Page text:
Rep. Sheila Jackson Lee and at least three other lawmakers already are parked in their coveted aisle seats in hopes to have the world see them shaking hands with President Obama during tonight’s State of the Union address.
“I’m always working on behalf of my constituents,” Mrs. Jackson Lee, Texas Democrat, told the National Journal when asked why she stakes out an aisle seat every year. “I am working on their behalf, and they are seeing me work on their behalf. Many of them are moved by the moment.”
“While it’s true that having the seat does give Jackson Lee visibility, it’s a bit harder to argue that at this moment her constituents are seeing her work on their behalf,” the National Journal notes. There is no real proof that the visibility with the president actually gives politicians a boost at the polls.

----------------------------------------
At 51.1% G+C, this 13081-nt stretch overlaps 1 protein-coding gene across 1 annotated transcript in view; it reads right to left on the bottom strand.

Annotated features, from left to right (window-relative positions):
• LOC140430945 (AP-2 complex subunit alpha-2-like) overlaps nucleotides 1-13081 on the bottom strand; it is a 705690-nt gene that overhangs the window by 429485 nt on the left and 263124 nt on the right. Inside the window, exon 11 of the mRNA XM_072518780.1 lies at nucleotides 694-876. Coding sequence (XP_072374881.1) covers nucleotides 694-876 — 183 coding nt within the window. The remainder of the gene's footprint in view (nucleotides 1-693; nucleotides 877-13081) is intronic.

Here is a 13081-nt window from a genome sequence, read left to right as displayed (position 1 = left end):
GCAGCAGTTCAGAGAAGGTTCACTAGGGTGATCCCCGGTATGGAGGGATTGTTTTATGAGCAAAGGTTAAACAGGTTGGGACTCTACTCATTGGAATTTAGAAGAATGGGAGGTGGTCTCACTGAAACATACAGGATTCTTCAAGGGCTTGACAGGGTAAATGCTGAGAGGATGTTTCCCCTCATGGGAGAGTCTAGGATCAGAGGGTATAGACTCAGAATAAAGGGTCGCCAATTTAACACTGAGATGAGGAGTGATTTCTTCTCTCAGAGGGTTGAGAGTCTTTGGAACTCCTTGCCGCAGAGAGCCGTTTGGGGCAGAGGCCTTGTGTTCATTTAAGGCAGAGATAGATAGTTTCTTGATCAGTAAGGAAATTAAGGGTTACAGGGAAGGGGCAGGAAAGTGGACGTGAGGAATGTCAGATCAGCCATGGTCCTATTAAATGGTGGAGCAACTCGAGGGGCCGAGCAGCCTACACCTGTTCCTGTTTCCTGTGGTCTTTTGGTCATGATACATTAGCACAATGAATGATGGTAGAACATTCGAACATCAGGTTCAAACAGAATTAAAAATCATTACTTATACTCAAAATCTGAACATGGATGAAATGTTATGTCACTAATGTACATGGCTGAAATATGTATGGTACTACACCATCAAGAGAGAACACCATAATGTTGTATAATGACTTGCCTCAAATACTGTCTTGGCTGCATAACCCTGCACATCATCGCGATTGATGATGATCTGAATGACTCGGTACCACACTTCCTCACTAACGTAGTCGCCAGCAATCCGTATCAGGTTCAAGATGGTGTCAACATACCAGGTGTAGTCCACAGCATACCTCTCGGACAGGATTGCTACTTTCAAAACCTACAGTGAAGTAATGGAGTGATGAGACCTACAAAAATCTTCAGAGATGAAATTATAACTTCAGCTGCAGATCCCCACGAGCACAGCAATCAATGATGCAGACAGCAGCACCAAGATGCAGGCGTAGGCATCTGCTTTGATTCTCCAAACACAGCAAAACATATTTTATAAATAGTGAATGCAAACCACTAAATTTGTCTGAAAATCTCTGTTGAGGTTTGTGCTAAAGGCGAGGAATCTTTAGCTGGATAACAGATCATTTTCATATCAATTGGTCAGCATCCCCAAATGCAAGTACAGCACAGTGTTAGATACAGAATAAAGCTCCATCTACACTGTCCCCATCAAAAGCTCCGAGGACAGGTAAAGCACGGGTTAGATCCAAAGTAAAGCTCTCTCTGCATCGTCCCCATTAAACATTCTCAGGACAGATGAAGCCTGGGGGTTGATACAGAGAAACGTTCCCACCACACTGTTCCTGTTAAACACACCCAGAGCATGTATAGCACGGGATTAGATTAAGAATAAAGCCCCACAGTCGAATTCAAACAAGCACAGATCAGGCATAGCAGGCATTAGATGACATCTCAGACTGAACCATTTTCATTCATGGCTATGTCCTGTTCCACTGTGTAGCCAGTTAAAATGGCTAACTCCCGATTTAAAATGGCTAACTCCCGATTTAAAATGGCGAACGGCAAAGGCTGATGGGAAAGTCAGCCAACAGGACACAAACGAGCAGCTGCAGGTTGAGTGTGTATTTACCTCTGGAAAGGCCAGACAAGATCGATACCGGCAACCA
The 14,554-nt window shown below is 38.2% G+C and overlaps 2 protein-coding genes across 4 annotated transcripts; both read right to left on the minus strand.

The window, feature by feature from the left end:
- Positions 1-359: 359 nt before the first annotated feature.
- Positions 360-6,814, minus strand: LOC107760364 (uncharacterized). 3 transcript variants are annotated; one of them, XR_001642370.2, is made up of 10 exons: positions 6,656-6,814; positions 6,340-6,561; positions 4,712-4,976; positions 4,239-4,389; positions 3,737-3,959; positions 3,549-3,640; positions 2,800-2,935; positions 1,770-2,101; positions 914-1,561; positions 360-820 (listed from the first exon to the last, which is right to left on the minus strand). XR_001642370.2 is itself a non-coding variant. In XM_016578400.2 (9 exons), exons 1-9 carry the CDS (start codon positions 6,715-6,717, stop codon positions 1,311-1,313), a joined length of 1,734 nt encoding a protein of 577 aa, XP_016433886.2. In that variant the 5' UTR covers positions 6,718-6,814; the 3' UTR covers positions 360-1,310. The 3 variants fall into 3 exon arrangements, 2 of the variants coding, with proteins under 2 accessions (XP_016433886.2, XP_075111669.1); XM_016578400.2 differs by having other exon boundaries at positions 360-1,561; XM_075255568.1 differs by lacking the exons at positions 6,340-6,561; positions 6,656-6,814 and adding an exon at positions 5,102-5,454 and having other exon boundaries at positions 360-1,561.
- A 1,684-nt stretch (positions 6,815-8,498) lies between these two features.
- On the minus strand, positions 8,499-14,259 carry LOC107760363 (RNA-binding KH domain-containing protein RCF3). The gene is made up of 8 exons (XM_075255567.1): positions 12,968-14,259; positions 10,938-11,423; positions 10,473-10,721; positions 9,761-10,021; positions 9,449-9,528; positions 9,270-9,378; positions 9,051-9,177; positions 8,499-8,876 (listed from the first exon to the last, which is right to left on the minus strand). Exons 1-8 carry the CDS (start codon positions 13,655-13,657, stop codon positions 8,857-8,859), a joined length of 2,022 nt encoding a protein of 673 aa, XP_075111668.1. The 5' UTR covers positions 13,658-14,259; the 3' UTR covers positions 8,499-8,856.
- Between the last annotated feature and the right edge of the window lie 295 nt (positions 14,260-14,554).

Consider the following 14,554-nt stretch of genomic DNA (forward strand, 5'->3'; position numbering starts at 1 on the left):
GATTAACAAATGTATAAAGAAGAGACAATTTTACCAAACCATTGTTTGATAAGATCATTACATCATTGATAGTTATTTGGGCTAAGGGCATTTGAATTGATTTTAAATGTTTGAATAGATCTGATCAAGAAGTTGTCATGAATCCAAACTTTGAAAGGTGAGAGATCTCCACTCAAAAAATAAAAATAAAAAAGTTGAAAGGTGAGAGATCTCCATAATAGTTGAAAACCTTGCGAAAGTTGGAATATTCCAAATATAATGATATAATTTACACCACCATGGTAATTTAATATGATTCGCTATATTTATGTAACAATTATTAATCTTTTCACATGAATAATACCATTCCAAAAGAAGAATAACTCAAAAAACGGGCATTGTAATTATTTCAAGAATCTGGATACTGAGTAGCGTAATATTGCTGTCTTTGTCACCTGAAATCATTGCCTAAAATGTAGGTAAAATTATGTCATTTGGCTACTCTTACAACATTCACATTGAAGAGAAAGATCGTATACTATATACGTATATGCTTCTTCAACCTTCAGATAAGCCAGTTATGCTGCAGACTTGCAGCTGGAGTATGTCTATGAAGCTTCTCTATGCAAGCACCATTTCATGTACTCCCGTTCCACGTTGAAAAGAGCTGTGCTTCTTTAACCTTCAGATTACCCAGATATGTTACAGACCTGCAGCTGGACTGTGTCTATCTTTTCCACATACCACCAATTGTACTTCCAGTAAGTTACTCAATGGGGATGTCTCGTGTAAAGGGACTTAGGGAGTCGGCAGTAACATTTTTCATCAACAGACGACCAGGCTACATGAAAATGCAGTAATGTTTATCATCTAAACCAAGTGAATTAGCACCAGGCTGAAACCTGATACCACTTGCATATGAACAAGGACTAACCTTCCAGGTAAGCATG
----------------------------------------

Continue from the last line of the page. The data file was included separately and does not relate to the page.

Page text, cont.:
Other members scoffed at the idea of camping out in an aisle seat for eight hours.
“I don’t have eight hours to waste,” Rep. Mark Meadows, North Carolina Republican, told the National Journal. “If you are doing this job well, every minute should be spent going to briefings, researching, and figuring out how to move ahead.”
“I’m not giving up eight hours of my time for a minute on national television,” he added.
The president is scheduled to give his address at 9 p.m. Eastern. Members are requested to be on the floor and seated no later than 8:25 p.m., according to a note from the speaker’s office.
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Jessica Chasmar is a continuous news writer for The Washington Times. Previously, she was part of the start-up team for The Washington Times’ digital aggregation product, Times247. She can be reached at email@example.com.
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